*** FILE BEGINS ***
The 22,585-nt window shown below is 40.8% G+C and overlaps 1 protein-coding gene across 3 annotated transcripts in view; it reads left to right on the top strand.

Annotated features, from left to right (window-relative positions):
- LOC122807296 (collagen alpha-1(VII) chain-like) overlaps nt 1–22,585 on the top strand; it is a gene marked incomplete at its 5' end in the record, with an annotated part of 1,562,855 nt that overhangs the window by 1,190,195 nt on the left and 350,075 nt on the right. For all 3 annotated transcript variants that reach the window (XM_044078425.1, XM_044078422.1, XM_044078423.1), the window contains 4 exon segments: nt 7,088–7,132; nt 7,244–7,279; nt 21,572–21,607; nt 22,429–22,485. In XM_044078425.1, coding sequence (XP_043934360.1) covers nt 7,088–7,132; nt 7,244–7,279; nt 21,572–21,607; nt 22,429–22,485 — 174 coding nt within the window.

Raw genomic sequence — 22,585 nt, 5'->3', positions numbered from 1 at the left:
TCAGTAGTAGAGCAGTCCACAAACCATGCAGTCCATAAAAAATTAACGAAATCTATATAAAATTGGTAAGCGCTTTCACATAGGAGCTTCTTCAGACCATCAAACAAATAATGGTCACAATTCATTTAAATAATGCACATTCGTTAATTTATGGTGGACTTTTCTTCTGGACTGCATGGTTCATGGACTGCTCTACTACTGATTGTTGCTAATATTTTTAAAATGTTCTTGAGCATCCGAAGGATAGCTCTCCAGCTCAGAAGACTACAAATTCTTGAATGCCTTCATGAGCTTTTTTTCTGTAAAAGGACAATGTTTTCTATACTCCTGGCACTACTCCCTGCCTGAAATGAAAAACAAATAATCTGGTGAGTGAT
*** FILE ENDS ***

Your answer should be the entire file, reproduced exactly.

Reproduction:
The 22,585-nt window shown below is 40.8% G+C and overlaps 1 protein-coding gene across 3 annotated transcripts in view; it reads left to right on the top strand.

Annotated features, from left to right (window-relative positions):
- LOC122807296 (collagen alpha-1(VII) chain-like) overlaps nt 1–22,585 on the top strand; it is a gene marked incomplete at its 5' end in the record, with an annotated part of 1,562,855 nt that overhangs the window by 1,190,195 nt on the left and 350,075 nt on the right. For all 3 annotated transcript variants that reach the window (XM_044078425.1, XM_044078422.1, XM_044078423.1), the window contains 4 exon segments: nt 7,088–7,132; nt 7,244–7,279; nt 21,572–21,607; nt 22,429–22,485. In XM_044078425.1, coding sequence (XP_043934360.1) covers nt 7,088–7,132; nt 7,244–7,279; nt 21,572–21,607; nt 22,429–22,485 — 174 coding nt within the window.

Raw genomic sequence — 22,585 nt, 5'->3', positions numbered from 1 at the left:
TCAGTAGTAGAGCAGTCCACAAACCATGCAGTCCATAAAAAATTAACGAAATCTATATAAAATTGGTAAGCGCTTTCACATAGGAGCTTCTTCAGACCATCAAACAAATAATGGTCACAATTCATTTAAATAATGCACATTCGTTAATTTATGGTGGACTTTTCTTCTGGACTGCATGGTTCATGGACTGCTCTACTACTGATTGTTGCTAATATTTTTAAAATGTTCTTGAGCATCCGAAGGATAGCTCTCCAGCTCAGAAGACTACAAATTCTTGAATGCCTTCATGAGCTTTTTTTCTGTAAAAGGACAATGTTTTCTATACTCCTGGCACTACTCCCTGCCTGAAATGAAAAACAAATAATCTGGTGAGTGAT